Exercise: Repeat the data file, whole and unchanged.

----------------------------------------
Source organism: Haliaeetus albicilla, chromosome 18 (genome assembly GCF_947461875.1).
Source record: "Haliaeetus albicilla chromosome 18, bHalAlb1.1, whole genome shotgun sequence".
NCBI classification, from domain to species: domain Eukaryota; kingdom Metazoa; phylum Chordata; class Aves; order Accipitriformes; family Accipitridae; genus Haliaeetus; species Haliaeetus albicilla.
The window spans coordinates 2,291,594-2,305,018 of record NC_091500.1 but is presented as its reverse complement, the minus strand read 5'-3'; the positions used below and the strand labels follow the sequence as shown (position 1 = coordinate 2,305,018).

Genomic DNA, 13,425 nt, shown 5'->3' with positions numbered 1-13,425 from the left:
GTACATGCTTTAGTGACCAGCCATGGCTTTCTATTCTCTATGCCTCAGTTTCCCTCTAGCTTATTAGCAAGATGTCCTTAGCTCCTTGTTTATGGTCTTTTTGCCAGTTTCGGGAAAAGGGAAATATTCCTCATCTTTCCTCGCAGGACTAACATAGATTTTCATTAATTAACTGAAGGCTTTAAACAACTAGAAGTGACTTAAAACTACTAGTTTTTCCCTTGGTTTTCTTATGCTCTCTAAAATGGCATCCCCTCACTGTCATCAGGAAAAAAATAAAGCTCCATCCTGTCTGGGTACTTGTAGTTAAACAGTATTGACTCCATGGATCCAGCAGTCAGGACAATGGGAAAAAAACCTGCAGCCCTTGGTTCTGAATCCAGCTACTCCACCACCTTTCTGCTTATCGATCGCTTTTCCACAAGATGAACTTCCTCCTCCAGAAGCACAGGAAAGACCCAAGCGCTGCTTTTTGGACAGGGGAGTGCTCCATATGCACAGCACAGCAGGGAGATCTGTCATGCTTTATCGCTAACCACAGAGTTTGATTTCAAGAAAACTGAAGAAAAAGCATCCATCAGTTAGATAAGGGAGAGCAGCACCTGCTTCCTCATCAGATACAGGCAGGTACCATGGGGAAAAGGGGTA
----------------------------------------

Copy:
Source organism: Haliaeetus albicilla, chromosome 18 (genome assembly GCF_947461875.1).
Source record: "Haliaeetus albicilla chromosome 18, bHalAlb1.1, whole genome shotgun sequence".
NCBI classification, from domain to species: domain Eukaryota; kingdom Metazoa; phylum Chordata; class Aves; order Accipitriformes; family Accipitridae; genus Haliaeetus; species Haliaeetus albicilla.
The window spans coordinates 2,291,594-2,305,018 of record NC_091500.1 but is presented as its reverse complement, the minus strand read 5'-3'; the positions used below and the strand labels follow the sequence as shown (position 1 = coordinate 2,305,018).

Genomic DNA, 13,425 nt, shown 5'->3' with positions numbered 1-13,425 from the left:
GTACATGCTTTAGTGACCAGCCATGGCTTTCTATTCTCTATGCCTCAGTTTCCCTCTAGCTTATTAGCAAGATGTCCTTAGCTCCTTGTTTATGGTCTTTTTGCCAGTTTCGGGAAAAGGGAAATATTCCTCATCTTTCCTCGCAGGACTAACATAGATTTTCATTAATTAACTGAAGGCTTTAAACAACTAGAAGTGACTTAAAACTACTAGTTTTTCCCTTGGTTTTCTTATGCTCTCTAAAATGGCATCCCCTCACTGTCATCAGGAAAAAAATAAAGCTCCATCCTGTCTGGGTACTTGTAGTTAAACAGTATTGACTCCATGGATCCAGCAGTCAGGACAATGGGAAAAAAACCTGCAGCCCTTGGTTCTGAATCCAGCTACTCCACCACCTTTCTGCTTATCGATCGCTTTTCCACAAGATGAACTTCCTCCTCCAGAAGCACAGGAAAGACCCAAGCGCTGCTTTTTGGACAGGGGAGTGCTCCATATGCACAGCACAGCAGGGAGATCTGTCATGCTTTATCGCTAACCACAGAGTTTGATTTCAAGAAAACTGAAGAAAAAGCATCCATCAGTTAGATAAGGGAGAGCAGCACCTGCTTCCTCATCAGATACAGGCAGGTACCATGGGGAAAAGGGGTA